Wonders of Australia
Australia covers the smallest continent of the world and islands around this continent.
A major part of the wonders of Australia are natural monuments but of global importance are also such archaeological monuments as Australian cliff paintings and some architecture monuments, e.g. Sydney Opera House.
States and territories of Australia
Australia is divided into six states, three mainland territories and several external territories.
- New South Wales
- South Australia
- Western Australia
- Australian Capital Territory
- Jervis Bay Territory
- Northern Territory
From this list is excluded Australian Antarctic Territory. All monuments of this territory can be found through the description of Antarctic and Sub-antarctic region.
Norfolk Island is somewhat separate, self-governing territory, still being a part of Australia. Macquarie Island is part of Tasmania, but here it is reviewed separately because it is located far from Tasmania.
Map with the described wonders
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Top 25 wonders of Australia
One of the Australian symbols, enormous and visually very impressive sandstone inselberg, 348 meters high, and 9.4 km in circumference. A sacred place to local Aborigine peoples. Here are many springs, waterholes, caves, and rock art sites. Endemic plants.
Unusual, impressive monolithic rock formation, consists of 36 steep-sided domes up to 546 meters high. A sacred place to local Aboriginal people. Endemic plants.
Highly unusual cliff formation that resembles an enormous petrified wave. Several more such formations in the vicinity.
The largest sand island in the world, 1,840 km². Contains dunes that are up to 24 meters high, tall rainforest growing at elevations up to 200 meters, unique ‘vallum’ heaths, and more than 100 unique, crystal clear dune lakes retained in the sand by organic matter deposits.
A unique phenomenon, characteristic for the region at the southern part of Carpentaria Gulf. Here in springs early in the morning at special conditions form up to 1000 km long roll clouds, providing unique sight.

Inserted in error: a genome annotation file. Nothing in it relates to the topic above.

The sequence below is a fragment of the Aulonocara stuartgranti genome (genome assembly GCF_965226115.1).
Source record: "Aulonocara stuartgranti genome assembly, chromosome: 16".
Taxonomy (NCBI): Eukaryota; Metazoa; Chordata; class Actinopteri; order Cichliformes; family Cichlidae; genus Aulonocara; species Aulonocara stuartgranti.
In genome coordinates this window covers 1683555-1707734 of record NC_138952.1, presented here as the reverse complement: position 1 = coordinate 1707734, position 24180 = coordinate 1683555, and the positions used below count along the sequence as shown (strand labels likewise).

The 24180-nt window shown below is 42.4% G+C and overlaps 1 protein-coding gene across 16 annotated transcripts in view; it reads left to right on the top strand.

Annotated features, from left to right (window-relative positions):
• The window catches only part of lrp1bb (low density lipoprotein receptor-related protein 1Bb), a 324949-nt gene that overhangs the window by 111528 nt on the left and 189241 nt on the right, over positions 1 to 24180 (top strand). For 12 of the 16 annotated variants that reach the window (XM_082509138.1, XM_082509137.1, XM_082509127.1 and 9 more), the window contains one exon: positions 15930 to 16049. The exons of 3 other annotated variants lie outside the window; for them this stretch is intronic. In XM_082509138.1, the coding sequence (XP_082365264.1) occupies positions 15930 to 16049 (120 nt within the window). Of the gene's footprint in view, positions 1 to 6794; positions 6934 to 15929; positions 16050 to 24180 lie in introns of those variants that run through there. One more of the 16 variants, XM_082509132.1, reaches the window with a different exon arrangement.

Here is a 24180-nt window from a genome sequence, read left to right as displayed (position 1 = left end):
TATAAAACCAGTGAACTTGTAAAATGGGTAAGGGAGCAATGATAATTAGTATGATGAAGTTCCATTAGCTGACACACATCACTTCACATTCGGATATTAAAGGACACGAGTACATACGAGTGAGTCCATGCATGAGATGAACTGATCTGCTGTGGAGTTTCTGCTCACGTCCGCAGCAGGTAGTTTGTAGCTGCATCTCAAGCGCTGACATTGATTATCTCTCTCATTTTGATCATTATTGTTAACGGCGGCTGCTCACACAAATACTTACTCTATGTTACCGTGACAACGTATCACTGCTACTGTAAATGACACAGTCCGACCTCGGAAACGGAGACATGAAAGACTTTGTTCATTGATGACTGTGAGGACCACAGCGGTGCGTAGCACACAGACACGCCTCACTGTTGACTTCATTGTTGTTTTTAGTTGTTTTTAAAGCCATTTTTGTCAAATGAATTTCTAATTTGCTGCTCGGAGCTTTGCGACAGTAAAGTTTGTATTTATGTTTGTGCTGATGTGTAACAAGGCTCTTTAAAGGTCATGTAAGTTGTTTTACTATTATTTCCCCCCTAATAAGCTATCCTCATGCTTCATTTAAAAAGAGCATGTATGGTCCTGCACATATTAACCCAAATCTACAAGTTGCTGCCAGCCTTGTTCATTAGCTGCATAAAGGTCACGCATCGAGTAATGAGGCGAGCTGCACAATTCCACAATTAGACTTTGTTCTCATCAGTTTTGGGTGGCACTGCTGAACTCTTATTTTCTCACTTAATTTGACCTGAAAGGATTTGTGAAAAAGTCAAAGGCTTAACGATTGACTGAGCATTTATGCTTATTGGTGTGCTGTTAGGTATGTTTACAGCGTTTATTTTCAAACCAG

New South Wales
An unusual remnant of a volcano – 562 meters high and just 200 meters wide cliff rising directly from the sea. Tallest volcanic stack in the world. Up to the recent time, this was the only place in the world where the up to 15 cm long Lord Howe Island stick insect (Dryococelus australis) was living.
Unusual lake in flamboyant rose color, surrounded by lush green forest and the ocean nearby. The unusual color, most likely, is caused by algae Dunaliella salina but the search for the cause continues.
One of the few beaches in the world that consists exclusively of shells. Here shells extend for 60 kilometers with a 7 -10 m thick layer.
Spectacular, some 30 km long gorge that is up to 600 m deep. A sacred place, rich with Aboriginal art and ancient burial sites.
Group of closely located, some 50 meters high limestone stacks standing in the sea. Popular tourist attraction due to good location next to the scenic Great Ocean Road.
An incomparable landscape created by highly unusual rock formations. The landscape is marked by up to 250 meters tall sandstone pillars and beehive structures of contrasting light orange and dark colors. Deep gorges, labyrinths. An important site for the investigation of sandstone karst processes.
Desert, filled with amazing limestone formations – pinnacles that rise up to 3.5 m high.